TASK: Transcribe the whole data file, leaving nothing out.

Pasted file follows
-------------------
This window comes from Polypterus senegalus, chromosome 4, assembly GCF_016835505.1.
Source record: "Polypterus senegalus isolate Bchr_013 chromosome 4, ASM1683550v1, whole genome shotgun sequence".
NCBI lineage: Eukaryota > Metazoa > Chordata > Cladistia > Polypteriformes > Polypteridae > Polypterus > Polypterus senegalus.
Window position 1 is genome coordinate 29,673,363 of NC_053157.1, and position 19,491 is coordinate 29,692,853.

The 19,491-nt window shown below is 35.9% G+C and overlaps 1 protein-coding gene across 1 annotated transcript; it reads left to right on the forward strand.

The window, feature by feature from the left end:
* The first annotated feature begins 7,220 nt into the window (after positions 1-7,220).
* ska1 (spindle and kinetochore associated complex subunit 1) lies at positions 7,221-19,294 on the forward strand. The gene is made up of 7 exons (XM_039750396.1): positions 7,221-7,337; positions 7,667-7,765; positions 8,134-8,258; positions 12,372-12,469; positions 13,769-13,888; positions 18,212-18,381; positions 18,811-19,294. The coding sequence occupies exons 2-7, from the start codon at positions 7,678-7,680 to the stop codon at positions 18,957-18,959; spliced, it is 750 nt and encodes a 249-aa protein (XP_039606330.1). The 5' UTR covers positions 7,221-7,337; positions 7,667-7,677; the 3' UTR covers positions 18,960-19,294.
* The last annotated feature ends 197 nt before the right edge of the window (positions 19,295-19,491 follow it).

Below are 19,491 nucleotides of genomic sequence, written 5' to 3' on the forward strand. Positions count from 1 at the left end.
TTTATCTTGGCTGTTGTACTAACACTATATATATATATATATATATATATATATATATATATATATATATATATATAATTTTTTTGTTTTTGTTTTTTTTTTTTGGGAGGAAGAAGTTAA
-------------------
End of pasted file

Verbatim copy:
This window comes from Polypterus senegalus, chromosome 4, assembly GCF_016835505.1.
Source record: "Polypterus senegalus isolate Bchr_013 chromosome 4, ASM1683550v1, whole genome shotgun sequence".
NCBI lineage: Eukaryota > Metazoa > Chordata > Cladistia > Polypteriformes > Polypteridae > Polypterus > Polypterus senegalus.
Window position 1 is genome coordinate 29,673,363 of NC_053157.1, and position 19,491 is coordinate 29,692,853.

The 19,491-nt window shown below is 35.9% G+C and overlaps 1 protein-coding gene across 1 annotated transcript; it reads left to right on the forward strand.

The window, feature by feature from the left end:
* The first annotated feature begins 7,220 nt into the window (after positions 1-7,220).
* ska1 (spindle and kinetochore associated complex subunit 1) lies at positions 7,221-19,294 on the forward strand. The gene is made up of 7 exons (XM_039750396.1): positions 7,221-7,337; positions 7,667-7,765; positions 8,134-8,258; positions 12,372-12,469; positions 13,769-13,888; positions 18,212-18,381; positions 18,811-19,294. The coding sequence occupies exons 2-7, from the start codon at positions 7,678-7,680 to the stop codon at positions 18,957-18,959; spliced, it is 750 nt and encodes a 249-aa protein (XP_039606330.1). The 5' UTR covers positions 7,221-7,337; positions 7,667-7,677; the 3' UTR covers positions 18,960-19,294.
* The last annotated feature ends 197 nt before the right edge of the window (positions 19,295-19,491 follow it).

Below are 19,491 nucleotides of genomic sequence, written 5' to 3' on the forward strand. Positions count from 1 at the left end.
TTTATCTTGGCTGTTGTACTAACACTATATATATATATATATATATATATATATATATATATATATATATATATATAATTTTTTTGTTTTTGTTTTTTTTTTTTGGGAGGAAGAAGTTAA